According to a survey carried out in 2022, almost half of women in the UK did no vigorous exercise in the previous year, with 38 per cent admitting they’d fallen out of the habit during lockdown. While many blamed a lack of motivation, others felt they didn’t know where to start when it came to exercise – and it seems little has changed since.
Where there is a will, there is a way, and fitness expert and trainer, Luke Worthington, advises that the first port of call is to look at exercise “choices and combinations that give the most bang for your buck. Being smart about how we organize our workouts across a week, the exercises we choose, and how we group them together within each workout means we can maximize the efficiency of our programme, and get back to our best in the quickest time possible,” he says.
This is his three point guide to doing just that. Let’s get fit… and fast.
Organize your week in workouts
“Research shows us that frequency rather than intensity is the most efficient way to build progress when we are either new to exercise, or returning to it after some time off,” says Worthington. “Frequency is best achieved through following a full-body training plan, rather than a ‘split’ routine (those that focus on one body part or muscle group per workout).” The reason for that is that a full body training plan allows for every part of the body (and all muscle groups) to be put through their paces multiple times a week, while a split routine sees them worked more intensely once every seven days. Worthington’s advice is to schedule in three full body workouts on alternate days (for example, Monday, Wednesday and Friday), and then to use the days in between for some low-intensity and longer duration (around 40 minutes) activities, like running, cycling or walking.
Here’s an example of a well-organized week, incorporating the two workouts broken down below.
- Monday: Workout 1
- Tuesday: Low-intensity cardio
- Wednesday: Workout 2
- Thursday: Low-intensity cardio
- Friday: Workout 1
- Saturday: Higher intensity aerobic training
- Sunday: Rest
Choose the correct exercise
“Every movement within our bodies is built up of fundamental movement patterns: push, pull, squat, hinge and lunge,” explains Worthington. “We can think of those as the key ingredients in our cooking cupboard.” He says that the most effective and efficient way to exercise is by focusing on multi-joint or compound movements, which are exercises that use the most muscle tissue – and thus build the most strength and require the greatest energy to perform. Don’t know where to start? See some examples of compound movements, below.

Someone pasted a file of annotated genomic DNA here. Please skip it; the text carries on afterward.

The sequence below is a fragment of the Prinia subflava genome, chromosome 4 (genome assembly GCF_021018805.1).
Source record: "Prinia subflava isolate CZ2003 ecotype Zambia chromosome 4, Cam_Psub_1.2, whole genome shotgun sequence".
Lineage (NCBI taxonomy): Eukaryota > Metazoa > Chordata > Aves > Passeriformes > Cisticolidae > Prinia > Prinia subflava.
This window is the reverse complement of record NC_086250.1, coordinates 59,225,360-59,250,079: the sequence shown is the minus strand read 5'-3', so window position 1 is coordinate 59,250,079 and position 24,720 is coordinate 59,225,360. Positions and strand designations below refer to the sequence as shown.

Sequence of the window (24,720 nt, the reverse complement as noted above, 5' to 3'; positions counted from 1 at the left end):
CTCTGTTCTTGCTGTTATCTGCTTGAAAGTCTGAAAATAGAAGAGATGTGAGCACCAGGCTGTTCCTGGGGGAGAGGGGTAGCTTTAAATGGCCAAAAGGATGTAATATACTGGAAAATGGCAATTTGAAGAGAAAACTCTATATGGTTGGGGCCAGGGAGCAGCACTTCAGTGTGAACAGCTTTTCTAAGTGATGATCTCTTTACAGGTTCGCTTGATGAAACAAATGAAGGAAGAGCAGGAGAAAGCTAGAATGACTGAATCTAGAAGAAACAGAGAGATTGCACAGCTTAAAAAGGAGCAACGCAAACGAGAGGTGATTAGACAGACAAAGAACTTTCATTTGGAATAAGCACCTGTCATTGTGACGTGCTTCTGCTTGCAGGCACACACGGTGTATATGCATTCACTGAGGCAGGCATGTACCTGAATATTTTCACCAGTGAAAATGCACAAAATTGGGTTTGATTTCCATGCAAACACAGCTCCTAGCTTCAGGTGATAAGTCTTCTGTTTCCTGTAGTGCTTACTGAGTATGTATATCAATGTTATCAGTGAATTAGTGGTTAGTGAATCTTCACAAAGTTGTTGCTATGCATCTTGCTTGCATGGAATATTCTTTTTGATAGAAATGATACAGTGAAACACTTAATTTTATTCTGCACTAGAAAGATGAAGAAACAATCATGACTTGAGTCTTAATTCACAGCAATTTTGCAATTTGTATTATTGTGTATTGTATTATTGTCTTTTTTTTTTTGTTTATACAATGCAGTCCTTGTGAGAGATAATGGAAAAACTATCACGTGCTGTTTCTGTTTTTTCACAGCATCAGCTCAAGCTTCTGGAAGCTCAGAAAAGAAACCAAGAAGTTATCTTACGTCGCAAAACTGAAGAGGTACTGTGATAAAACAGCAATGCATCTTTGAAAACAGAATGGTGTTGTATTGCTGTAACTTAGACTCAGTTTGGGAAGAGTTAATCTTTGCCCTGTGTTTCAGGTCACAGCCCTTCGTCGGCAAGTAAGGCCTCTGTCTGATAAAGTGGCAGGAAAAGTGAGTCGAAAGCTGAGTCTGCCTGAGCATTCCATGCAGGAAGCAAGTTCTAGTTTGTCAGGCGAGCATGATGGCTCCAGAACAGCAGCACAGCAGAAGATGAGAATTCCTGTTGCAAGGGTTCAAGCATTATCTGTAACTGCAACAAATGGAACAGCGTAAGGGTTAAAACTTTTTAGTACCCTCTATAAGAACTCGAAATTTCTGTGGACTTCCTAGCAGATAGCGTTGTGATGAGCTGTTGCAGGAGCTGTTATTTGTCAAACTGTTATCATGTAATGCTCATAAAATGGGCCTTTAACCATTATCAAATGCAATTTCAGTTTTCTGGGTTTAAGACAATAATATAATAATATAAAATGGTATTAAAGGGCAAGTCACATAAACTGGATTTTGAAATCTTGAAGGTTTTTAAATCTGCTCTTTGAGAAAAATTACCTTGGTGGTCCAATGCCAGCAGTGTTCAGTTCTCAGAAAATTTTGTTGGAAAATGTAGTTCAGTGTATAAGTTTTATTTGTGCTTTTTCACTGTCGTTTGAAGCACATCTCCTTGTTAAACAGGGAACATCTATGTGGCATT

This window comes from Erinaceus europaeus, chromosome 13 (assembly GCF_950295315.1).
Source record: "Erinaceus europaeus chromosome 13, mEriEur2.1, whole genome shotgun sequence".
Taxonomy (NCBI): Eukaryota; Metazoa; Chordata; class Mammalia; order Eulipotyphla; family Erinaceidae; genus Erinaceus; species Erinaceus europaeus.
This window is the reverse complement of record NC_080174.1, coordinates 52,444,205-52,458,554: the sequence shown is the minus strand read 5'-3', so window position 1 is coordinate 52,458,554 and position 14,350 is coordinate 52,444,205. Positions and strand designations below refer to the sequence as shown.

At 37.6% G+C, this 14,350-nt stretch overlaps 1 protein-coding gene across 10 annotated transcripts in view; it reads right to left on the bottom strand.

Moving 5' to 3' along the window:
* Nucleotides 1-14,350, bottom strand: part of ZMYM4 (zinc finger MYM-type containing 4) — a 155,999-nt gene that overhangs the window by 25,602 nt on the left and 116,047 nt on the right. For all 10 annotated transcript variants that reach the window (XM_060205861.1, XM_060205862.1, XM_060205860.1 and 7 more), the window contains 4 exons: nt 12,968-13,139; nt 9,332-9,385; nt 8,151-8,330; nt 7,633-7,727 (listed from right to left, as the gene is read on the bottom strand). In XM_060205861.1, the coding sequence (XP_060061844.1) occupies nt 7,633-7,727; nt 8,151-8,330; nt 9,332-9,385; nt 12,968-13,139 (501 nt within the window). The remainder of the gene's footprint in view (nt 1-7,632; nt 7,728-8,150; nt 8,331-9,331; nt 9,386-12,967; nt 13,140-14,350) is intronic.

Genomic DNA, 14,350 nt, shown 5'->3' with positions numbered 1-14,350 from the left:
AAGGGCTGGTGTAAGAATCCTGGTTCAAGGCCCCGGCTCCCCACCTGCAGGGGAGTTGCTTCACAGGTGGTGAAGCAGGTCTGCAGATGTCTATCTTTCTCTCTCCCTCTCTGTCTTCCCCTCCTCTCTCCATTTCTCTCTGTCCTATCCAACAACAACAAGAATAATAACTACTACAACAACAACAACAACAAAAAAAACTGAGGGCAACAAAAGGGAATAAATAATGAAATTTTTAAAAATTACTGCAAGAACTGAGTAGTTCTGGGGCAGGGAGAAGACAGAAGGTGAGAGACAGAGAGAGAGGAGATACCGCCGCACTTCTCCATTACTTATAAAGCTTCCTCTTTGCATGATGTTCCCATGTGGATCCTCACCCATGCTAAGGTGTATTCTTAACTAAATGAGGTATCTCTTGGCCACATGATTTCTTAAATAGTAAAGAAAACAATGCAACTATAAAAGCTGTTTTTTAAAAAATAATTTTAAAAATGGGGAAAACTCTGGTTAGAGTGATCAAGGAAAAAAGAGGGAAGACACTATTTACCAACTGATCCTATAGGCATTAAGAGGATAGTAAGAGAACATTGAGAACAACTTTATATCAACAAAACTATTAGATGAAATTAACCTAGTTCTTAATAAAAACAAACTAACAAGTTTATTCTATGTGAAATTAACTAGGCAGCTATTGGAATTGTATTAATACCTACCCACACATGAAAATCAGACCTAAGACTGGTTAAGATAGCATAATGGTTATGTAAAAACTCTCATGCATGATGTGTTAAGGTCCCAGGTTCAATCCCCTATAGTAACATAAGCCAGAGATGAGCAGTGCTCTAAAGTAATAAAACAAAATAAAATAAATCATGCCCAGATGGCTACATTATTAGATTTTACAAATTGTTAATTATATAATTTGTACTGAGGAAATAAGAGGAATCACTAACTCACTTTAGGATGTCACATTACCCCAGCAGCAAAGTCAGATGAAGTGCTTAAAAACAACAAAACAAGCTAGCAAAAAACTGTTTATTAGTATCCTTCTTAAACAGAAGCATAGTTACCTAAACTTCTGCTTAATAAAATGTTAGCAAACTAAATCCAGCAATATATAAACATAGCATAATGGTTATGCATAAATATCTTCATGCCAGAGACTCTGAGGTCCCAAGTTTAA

- Push: Push up and shoulder press
- Pull: TRX row and dumbbell row
- Squat: Goblet squat and back squat
- Hinge: Hip thrust and Romanian deadlift
- Lunge: Step up or split squat
How to group your exercises together
How we put exercises together is key. “A technique I often employ with clients when we’re looking for quick results is to pair upper and lower body exercises together in supersets. What this means is you perform one set of an upper body exercise, then immediately perform a set of a lower body exercise, then rest, and then repeat the mini circuit for the desired number of sets,” says Worthington.
Since working our muscles requires both oxygen and nutrients to be supplied via the blood stream, if we group upper and lower body movements into super sets we can use this to our advantage thanks to a phenomena called ‘venous shunt’,” explains Worthington. This means that the cardiovascular system has to quickly move blood from the upper to the lower body as you move through the two exercises, effectively training the cardiovascular system at the same time as the muscular system. Cue greater energy burn, better strength and muscle tone, and improved cardio fitness all in one go – pretty clever stuff.
Some examples of supersets:
- Superset A part I: Back squat
- Superset A part II: Dumbbell row
- Superset B part I: Romanian deadlift
- Superset B part II: Shoulder press (overhead press)
- Superset C part I: Step up
- Superset C part II: Deadbugs
- Superset A part I: Goblet Squat
- Superset A part II: Bodyweight row (TRX row)
- Superset B part I: Hip thrust
- Superset B part II: Push up
- Superset C part I: Split squat
- Superset C part II: Side plank
Originally published in Vogue.co.uk